But then the second commandment, which is tied inextricably to the first, urges the reader to “love your neighbor as yourself.” How is this possible? If I have truly committed all of myself to loving God, I have nothing left with which to love myself, let alone others! How can this commandment possibly make sense, in light of the first?

In fact, I would argue that it only makes sense in light of the first, and that the link between the two is key to understanding either. Like the concepts that they embody, the commandments themselves must always exist in conjunction with each other. The commandment to love others is a means of fulfilling the commandment to love God. It is through loving others as ourselves that we are able to love God with our whole heart, soul, mind, and strength. For loving my neighbor is an ineffable expression of divine love and grace.

All I Want Is You!

The bottom line is that I am unable to see God perfectly, and He allows me lesser, intermediary goods through which I can see His glory reflected. I am created to enjoy these blessings, and in so doing to worship God.

So in the end, I’m left wondering if there is really a conflict at all. If I desire companionship, I am fulfilling the role for which I have been created. If I delight in beauty, I am really delighting in the creator who chooses to manifest Himself through this beautiful world. God is in the sunrise, and the sunset. Life isn’t about structured worship. It is about living as we were made to live, driven by love and grace under the sovereignty of a great and glorious God.

I can sing “All I Want Is You!” to God, then, and mean it. For when I want friendship, when I want to be diligent at my job, and when I want to sit and experience the beauty of a sun’s slow descent into the Pacific ocean after a long day of laughter and fellowship, these are all ways in which I want to worship God.

As with Adam tending his garden, as with Noah beneath the rainbow, as with Christ pouring Himself out lovingly for an ungrateful people, LORD, so let it be with me.

August 27, 2007

The Kingdom Of Heaven Is The Kingdom Of Christ

Posted in The Church at 11:36 pm by Caleb Winn

Chiastic Structures and Christological Symbolism in Matthew 13

 Welcome To The Kingdom

Throughout His ministry, Christ speaks often of the “Kingdom of Heaven.” Matthew 13 provides one of the clearest examples of this, where Christ tells a series of parables that each examine a different aspect of what exactly the “Kingdom of Heaven” entails. At first glance, there seems to be little uniting the various parables and illustrations. Each of them may be understood individually as making a particular claim about the Kingdom of Heaven, and each seems to make sense apart from the others. I would argue, however, that the entire section of scripture (from 12:46 to 13:58) is one single, coherent – albeit subtle – argument for the Kingship of Jesus Christ over the throne of Heaven!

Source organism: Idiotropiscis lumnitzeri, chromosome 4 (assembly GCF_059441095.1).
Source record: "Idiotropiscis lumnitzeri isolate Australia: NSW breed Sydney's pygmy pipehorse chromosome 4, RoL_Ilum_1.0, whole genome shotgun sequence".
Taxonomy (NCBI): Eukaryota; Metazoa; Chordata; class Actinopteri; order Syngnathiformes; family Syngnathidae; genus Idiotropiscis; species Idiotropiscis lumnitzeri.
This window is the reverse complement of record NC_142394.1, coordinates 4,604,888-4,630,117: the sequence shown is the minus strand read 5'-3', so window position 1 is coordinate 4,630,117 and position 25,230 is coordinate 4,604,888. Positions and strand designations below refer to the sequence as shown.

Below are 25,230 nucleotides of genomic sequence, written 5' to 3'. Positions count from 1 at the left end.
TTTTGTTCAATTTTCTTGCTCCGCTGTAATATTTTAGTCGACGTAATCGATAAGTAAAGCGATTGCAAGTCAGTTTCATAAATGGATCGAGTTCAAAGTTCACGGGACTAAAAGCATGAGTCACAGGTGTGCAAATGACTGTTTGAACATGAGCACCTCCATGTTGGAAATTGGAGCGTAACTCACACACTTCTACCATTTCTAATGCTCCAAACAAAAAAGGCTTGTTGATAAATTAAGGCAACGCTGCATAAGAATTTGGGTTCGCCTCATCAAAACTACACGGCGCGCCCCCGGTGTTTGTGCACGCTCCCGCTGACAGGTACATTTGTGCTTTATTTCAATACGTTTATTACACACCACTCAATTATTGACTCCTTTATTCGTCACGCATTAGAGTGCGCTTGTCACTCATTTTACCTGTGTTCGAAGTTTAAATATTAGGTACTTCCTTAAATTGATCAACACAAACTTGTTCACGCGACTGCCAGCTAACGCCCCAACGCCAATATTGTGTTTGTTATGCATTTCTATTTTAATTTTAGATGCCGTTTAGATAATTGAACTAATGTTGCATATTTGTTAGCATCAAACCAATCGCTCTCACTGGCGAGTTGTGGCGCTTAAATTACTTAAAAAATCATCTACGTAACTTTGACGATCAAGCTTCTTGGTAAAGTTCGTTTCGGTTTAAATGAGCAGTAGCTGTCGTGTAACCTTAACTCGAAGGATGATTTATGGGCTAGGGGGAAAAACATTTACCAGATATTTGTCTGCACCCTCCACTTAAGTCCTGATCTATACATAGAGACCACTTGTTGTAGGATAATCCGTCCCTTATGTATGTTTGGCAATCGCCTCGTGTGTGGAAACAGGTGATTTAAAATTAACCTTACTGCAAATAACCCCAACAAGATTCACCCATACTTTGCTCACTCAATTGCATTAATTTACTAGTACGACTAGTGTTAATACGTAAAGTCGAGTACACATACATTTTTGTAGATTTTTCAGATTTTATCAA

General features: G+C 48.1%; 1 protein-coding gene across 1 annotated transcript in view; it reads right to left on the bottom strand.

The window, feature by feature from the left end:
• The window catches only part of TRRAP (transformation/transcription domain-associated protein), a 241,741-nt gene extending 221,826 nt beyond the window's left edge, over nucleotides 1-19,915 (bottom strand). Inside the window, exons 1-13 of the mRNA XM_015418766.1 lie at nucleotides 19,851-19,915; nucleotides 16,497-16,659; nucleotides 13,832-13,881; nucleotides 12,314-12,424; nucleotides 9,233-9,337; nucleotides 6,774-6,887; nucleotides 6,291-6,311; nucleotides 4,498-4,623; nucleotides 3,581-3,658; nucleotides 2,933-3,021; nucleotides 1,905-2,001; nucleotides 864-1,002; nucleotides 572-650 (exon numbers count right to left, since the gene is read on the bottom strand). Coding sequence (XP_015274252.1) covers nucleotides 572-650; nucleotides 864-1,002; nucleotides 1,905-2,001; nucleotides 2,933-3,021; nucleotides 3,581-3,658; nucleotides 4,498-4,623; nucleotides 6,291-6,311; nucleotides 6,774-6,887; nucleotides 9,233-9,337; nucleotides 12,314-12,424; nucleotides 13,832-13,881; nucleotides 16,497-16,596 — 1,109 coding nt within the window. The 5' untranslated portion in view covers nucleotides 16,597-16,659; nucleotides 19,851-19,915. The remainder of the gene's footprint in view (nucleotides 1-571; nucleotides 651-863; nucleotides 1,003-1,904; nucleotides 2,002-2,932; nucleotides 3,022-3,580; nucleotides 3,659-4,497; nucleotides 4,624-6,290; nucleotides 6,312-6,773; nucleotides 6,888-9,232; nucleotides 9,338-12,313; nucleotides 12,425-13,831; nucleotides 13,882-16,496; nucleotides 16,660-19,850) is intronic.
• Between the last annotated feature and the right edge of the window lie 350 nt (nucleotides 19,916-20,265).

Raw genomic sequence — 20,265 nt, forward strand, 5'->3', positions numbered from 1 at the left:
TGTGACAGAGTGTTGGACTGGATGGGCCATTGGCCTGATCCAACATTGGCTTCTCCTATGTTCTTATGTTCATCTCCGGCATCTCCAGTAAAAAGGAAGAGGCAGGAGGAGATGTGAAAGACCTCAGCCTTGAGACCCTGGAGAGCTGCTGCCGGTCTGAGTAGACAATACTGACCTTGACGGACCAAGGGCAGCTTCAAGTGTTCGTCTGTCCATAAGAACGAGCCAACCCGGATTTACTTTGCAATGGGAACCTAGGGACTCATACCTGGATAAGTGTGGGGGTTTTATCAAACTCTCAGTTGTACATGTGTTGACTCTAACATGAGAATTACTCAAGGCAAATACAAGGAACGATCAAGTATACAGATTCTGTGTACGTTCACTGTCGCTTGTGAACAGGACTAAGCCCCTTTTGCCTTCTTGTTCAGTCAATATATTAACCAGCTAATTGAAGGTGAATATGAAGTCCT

Chiastic Structure

In the interests of conserving blog space, I have not posted the entire chapter here. I would highly recommend reading the entire passage in order to follow the flow of my argument.

The key to understanding this passage is the structure of the parables and the events surrounding them. In this section, I believe that Matthew employs a sort of chiastic structure, wherein events and illustrations mirror each other in order to highlight the central point.  For example, a simple chiasm might be diagramed as 

A           B           C       B        A

In this structure, the C point is central, and the A and B points on each side reflect their counterparts. In most cases, understanding C enables us to better understand A and B, and vice versus. This is essentially what Jesus is doing with His parables in Matthew 13, but on a much grander scale. 

An Introductory Parable About Parables 

Jesus begins Matthew 13 with a parable about a man sowing a field, and seeing that some of his seeds grew and flourished, while others were chocked by weeds, or scorched by the sun (13:1-9). 

Immediately following, Jesus’ disciples asked Him why He speaks in parables, and he provides a lengthy explanation for why He uses parables (13:10-17) followed by an explanation of this parable in particular (18-23). 

Christ’s justification for the use of parables is longer than His explanation for the parable itself, and it ought not be glossed over. It is also sandwiched between the parable, and the explanation, which should pique our curiosity as well. This may function as a miniature chiasm. The distinction that Christ draws between those who truly see and hear, and those who do not, mirrors the distinction between the seed which flourishes and the seed which dies out. 

The point here is that some will understand the truth, and others will not. 

Note that this parable, uniquely among those in this chapter, does not say “the Kingdom of Heaven is like…” It simply begins “A man went out to sow.” This seems to set it apart from the rest of the parables, which follow. Note also that the subsequent parables bear a striking resemblance to this first one. It seems as if this first Parable of the Sower is an introduction to those that follow, so we ought to keep it in mind as we move forward. 

Six Stories 

After the first, long parable, Christ then launches into a series of 6 shorter parables, with an explanation sandwiched in the middle as a sort of chiastic structure.

To briefly summarize, the parables argue that “The Kingdom of Heaven is like . . .” 

(1)  A Man Who Sowed Good Seed – But the enemy plants chaff with the wheat, so the man will separate them and judge the chaff at the time of the harvest (13:24-30). 

(2)  A Grain of Mustard Seed – It is small, but becomes great (13:31-32). 

(3)  Leaven – It causes bread to rise greatly (13:33). 

(4)  Treasure Hidden in a Field – It is worth selling everything you have (13:44). 

(5)  A Merchant In Search Of Fine Pearls – He sells everything he has. (13:45-46).